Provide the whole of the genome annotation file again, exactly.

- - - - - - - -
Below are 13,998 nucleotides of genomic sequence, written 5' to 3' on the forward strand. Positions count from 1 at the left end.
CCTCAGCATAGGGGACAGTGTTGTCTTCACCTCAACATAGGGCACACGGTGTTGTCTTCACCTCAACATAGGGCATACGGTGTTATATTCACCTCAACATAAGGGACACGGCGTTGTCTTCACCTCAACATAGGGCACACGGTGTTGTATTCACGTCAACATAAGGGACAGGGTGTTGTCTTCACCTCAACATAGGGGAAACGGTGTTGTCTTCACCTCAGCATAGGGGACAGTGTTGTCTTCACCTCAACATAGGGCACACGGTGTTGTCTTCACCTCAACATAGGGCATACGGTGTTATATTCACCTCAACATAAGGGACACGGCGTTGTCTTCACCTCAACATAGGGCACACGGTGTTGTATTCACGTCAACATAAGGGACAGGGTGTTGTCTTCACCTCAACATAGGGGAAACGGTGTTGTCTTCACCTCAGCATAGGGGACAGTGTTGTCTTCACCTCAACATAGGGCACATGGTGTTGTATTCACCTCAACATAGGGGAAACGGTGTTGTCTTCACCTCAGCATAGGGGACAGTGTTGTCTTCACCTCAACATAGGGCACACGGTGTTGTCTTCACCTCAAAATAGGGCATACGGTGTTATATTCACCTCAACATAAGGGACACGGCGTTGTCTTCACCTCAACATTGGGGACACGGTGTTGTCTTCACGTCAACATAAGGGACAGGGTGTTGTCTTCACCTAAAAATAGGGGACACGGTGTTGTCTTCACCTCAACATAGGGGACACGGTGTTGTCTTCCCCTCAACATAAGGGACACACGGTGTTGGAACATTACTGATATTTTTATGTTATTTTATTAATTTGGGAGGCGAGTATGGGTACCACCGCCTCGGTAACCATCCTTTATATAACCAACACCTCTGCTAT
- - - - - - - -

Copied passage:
Below are 13,998 nucleotides of genomic sequence, written 5' to 3' on the forward strand. Positions count from 1 at the left end.
CCTCAGCATAGGGGACAGTGTTGTCTTCACCTCAACATAGGGCACACGGTGTTGTCTTCACCTCAACATAGGGCATACGGTGTTATATTCACCTCAACATAAGGGACACGGCGTTGTCTTCACCTCAACATAGGGCACACGGTGTTGTATTCACGTCAACATAAGGGACAGGGTGTTGTCTTCACCTCAACATAGGGGAAACGGTGTTGTCTTCACCTCAGCATAGGGGACAGTGTTGTCTTCACCTCAACATAGGGCACACGGTGTTGTCTTCACCTCAACATAGGGCATACGGTGTTATATTCACCTCAACATAAGGGACACGGCGTTGTCTTCACCTCAACATAGGGCACACGGTGTTGTATTCACGTCAACATAAGGGACAGGGTGTTGTCTTCACCTCAACATAGGGGAAACGGTGTTGTCTTCACCTCAGCATAGGGGACAGTGTTGTCTTCACCTCAACATAGGGCACATGGTGTTGTATTCACCTCAACATAGGGGAAACGGTGTTGTCTTCACCTCAGCATAGGGGACAGTGTTGTCTTCACCTCAACATAGGGCACACGGTGTTGTCTTCACCTCAAAATAGGGCATACGGTGTTATATTCACCTCAACATAAGGGACACGGCGTTGTCTTCACCTCAACATTGGGGACACGGTGTTGTCTTCACGTCAACATAAGGGACAGGGTGTTGTCTTCACCTAAAAATAGGGGACACGGTGTTGTCTTCACCTCAACATAGGGGACACGGTGTTGTCTTCCCCTCAACATAAGGGACACACGGTGTTGGAACATTACTGATATTTTTATGTTATTTTATTAATTTGGGAGGCGAGTATGGGTACCACCGCCTCGGTAACCATCCTTTATATAACCAACACCTCTGCTAT